Vol's, firefighters replace engineers at 5 stations

By C.J. Barbre

County Fire Consultant Gary Gilbert told the Tulare County Board of Supervisors that it was all the previous administration's fault that the present financial crisis is causing them to down-staff five of the county's fire stations to paid-call volunteer firefighters by May 2.

"This is directly attributable to a labor contract signed in 2001, which Tulare County was not a signatory, but is obligated under CDF to pay," Gilbert told the supervisors at their April 17 meeting. Of the 33 stations county-wide, the five down-staffing include Station No. 3 in Dinuba, Station No. 9 in Visalia, Station No. 13 in Lemon Cove, Station No. 17 in Woodville and Station No. 20 in Doyle Colony which is east of Porterville. Fifteen Firefighter Engineers will be replaced by paid volunteer firefighters and six Firefighter IIs. The plan would also eliminate two battalion chiefs. The county website presently lists eight battalions.

None of the 15 to 18 CDF full-time fire officials is being terminated. They will be relocated and CDF will cover the relocation costs.

Gilbert, who has 30 years as a professional firefighter both in rural and urban areas, said because of the area's integrated systems, they will be able to minimize the impacts of down-staffing these stations. "We will be able to move up, cover and backfill," he said, adding that, "Your board was very clear that the foothills not be impacted." Although Lemon Cove might be considered a foothill area, it only has a few hundred residents and they are pretty much surrounded by citrus groves. While places like Three Rivers have a couple of thousand residents and are in much closer proximity to national parks and forests and potential wildfires.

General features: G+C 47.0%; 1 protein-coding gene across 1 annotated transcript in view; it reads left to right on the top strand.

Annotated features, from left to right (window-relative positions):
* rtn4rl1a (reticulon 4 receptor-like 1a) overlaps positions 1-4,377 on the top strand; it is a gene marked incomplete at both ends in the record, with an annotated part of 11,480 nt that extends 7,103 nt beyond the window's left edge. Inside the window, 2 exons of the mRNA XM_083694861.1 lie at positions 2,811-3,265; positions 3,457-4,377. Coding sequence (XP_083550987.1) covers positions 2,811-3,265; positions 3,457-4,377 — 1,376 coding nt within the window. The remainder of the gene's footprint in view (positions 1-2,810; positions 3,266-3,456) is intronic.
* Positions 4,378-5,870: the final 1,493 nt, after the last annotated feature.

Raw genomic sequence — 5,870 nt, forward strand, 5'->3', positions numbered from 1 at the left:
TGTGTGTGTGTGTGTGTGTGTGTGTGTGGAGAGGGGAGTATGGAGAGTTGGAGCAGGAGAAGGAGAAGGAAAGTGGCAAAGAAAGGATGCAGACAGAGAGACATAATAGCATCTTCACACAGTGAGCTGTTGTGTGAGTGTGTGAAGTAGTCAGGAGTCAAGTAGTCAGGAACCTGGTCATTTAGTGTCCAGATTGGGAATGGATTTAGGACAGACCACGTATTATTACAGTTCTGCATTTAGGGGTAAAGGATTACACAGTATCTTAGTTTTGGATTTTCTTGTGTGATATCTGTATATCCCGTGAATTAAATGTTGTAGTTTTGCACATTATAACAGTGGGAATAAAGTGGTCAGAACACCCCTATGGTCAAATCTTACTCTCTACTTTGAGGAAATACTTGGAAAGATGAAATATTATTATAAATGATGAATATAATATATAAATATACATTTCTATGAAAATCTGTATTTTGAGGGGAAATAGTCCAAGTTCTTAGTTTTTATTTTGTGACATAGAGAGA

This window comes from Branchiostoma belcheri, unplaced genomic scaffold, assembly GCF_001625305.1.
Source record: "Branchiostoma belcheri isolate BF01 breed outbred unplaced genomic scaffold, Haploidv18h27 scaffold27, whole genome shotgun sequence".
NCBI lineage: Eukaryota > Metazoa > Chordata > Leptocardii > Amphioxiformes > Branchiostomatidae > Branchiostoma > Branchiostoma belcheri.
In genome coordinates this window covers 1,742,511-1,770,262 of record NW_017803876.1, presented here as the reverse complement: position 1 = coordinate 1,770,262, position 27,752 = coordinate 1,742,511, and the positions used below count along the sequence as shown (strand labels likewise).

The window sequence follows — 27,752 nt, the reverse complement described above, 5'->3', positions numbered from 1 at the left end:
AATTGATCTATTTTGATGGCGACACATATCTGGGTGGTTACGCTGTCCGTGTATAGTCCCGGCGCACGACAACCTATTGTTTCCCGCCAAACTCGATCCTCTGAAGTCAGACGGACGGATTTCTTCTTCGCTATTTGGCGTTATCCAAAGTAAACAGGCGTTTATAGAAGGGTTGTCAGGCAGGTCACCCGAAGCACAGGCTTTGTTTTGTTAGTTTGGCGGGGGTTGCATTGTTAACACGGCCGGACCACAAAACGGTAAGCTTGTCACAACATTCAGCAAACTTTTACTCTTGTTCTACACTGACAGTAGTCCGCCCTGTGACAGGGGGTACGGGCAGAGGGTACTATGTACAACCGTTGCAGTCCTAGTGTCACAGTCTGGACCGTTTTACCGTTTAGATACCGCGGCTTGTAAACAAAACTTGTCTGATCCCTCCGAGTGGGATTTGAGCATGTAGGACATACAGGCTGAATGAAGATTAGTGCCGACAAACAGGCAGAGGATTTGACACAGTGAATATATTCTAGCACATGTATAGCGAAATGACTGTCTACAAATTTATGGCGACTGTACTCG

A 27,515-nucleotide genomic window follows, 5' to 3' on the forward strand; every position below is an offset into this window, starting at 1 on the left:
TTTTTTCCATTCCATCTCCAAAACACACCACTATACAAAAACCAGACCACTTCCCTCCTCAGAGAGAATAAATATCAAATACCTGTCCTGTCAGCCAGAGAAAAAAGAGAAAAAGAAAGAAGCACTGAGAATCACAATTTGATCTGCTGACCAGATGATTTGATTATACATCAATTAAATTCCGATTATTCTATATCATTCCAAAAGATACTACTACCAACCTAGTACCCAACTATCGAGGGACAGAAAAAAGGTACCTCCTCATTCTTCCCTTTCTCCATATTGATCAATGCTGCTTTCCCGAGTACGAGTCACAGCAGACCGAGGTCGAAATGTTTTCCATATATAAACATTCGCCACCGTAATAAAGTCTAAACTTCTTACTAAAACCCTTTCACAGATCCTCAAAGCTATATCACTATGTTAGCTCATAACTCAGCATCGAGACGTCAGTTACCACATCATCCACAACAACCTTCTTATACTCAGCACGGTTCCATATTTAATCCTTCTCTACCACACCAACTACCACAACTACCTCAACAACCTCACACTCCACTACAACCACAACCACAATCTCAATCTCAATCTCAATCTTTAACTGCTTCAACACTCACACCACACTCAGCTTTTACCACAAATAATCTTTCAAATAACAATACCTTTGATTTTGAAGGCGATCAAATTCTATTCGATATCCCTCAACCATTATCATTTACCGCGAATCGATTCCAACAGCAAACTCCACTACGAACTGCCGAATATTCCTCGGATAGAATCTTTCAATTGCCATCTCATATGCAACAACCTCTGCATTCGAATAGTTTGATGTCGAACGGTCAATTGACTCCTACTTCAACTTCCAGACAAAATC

Gilbert said the local entity pays for all of the state's firefighting costs. "There is a tremendous depth of resources that local government pays for, but they are part of the integrated system that is so successful." He said all of the cost increases have happened since the 2001 MOU (Memorandum of Understanding). In a 27-page handout, Gilbert indicated where CDF contract increases with "planned overtime" come out to 37%. He said these are especially high in fiscal 05-06 and 06-07. Base compensation for a Firefighter II is $37,165 in 05-06 with $12,525 in planned overtime. Although the pay stays the same in 06-07, planned overtime jumps to $18,916 with a footnote that "assumes negotiated change to year-round planned overtime takes effect." Total compensation for a Firefighter II including "unplanned" overtime compensation for fiscal 05-06 is estimated at $62,140; for a fire apparatus engineer at $73,377 and for a fire captain at $94,947. In fiscal 06-07, those rates jump to $69,299, $83,280 and $106,606 respectively.

Gilbert said that although the paid firefighters are well trained, "We must compare [salary rates] with other public safety employees."

Gilbert said the Legislative Analyst's Office (California's Nonpartisan Fiscal and Policy Advisor) is requesting a reopening of the MOU, especially when it looks at the state's fiscal situation. "At this time, your level of service far exceeds your ability to pay for it out of your budget," he told the supervisors, saying they would have to look at some "hard choices."